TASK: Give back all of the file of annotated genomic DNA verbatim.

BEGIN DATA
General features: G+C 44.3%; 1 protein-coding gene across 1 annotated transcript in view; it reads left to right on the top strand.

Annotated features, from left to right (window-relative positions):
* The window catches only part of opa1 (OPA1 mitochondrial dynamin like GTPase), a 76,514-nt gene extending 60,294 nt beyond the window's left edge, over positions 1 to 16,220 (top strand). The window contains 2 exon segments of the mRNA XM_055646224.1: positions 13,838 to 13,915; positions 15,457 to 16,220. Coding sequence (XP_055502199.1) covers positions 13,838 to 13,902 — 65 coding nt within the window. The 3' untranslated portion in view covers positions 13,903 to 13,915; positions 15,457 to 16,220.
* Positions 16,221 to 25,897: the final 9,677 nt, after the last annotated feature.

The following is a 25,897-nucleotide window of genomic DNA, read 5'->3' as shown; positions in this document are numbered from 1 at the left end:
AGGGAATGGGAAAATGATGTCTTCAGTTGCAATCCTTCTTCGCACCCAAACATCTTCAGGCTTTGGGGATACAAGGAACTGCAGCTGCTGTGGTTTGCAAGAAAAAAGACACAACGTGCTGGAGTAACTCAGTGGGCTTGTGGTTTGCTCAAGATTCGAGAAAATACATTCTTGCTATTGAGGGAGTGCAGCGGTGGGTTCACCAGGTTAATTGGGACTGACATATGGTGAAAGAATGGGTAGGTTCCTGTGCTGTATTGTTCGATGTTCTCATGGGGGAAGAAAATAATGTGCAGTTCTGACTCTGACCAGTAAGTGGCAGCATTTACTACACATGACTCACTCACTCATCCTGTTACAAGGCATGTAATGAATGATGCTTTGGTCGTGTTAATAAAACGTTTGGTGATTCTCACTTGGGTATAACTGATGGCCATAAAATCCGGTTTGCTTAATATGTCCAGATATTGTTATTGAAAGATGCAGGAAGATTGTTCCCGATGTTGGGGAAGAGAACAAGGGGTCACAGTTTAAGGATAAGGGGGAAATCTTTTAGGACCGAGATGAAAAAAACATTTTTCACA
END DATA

General features: G+C 44.3%; 1 protein-coding gene across 1 annotated transcript in view; it reads left to right on the top strand.

Annotated features, from left to right (window-relative positions):
* The window catches only part of opa1 (OPA1 mitochondrial dynamin like GTPase), a 76,514-nt gene extending 60,294 nt beyond the window's left edge, over positions 1 to 16,220 (top strand). The window contains 2 exon segments of the mRNA XM_055646224.1: positions 13,838 to 13,915; positions 15,457 to 16,220. Coding sequence (XP_055502199.1) covers positions 13,838 to 13,902 — 65 coding nt within the window. The 3' untranslated portion in view covers positions 13,903 to 13,915; positions 15,457 to 16,220.
* Positions 16,221 to 25,897: the final 9,677 nt, after the last annotated feature.

The following is a 25,897-nucleotide window of genomic DNA, read 5'->3' as shown; positions in this document are numbered from 1 at the left end:
AGGGAATGGGAAAATGATGTCTTCAGTTGCAATCCTTCTTCGCACCCAAACATCTTCAGGCTTTGGGGATACAAGGAACTGCAGCTGCTGTGGTTTGCAAGAAAAAAGACACAACGTGCTGGAGTAACTCAGTGGGCTTGTGGTTTGCTCAAGATTCGAGAAAATACATTCTTGCTATTGAGGGAGTGCAGCGGTGGGTTCACCAGGTTAATTGGGACTGACATATGGTGAAAGAATGGGTAGGTTCCTGTGCTGTATTGTTCGATGTTCTCATGGGGGAAGAAAATAATGTGCAGTTCTGACTCTGACCAGTAAGTGGCAGCATTTACTACACATGACTCACTCACTCATCCTGTTACAAGGCATGTAATGAATGATGCTTTGGTCGTGTTAATAAAACGTTTGGTGATTCTCACTTGGGTATAACTGATGGCCATAAAATCCGGTTTGCTTAATATGTCCAGATATTGTTATTGAAAGATGCAGGAAGATTGTTCCCGATGTTGGGGAAGAGAACAAGGGGTCACAGTTTAAGGATAAGGGGGAAATCTTTTAGGACCGAGATGAAAAAAACATTTTTCACA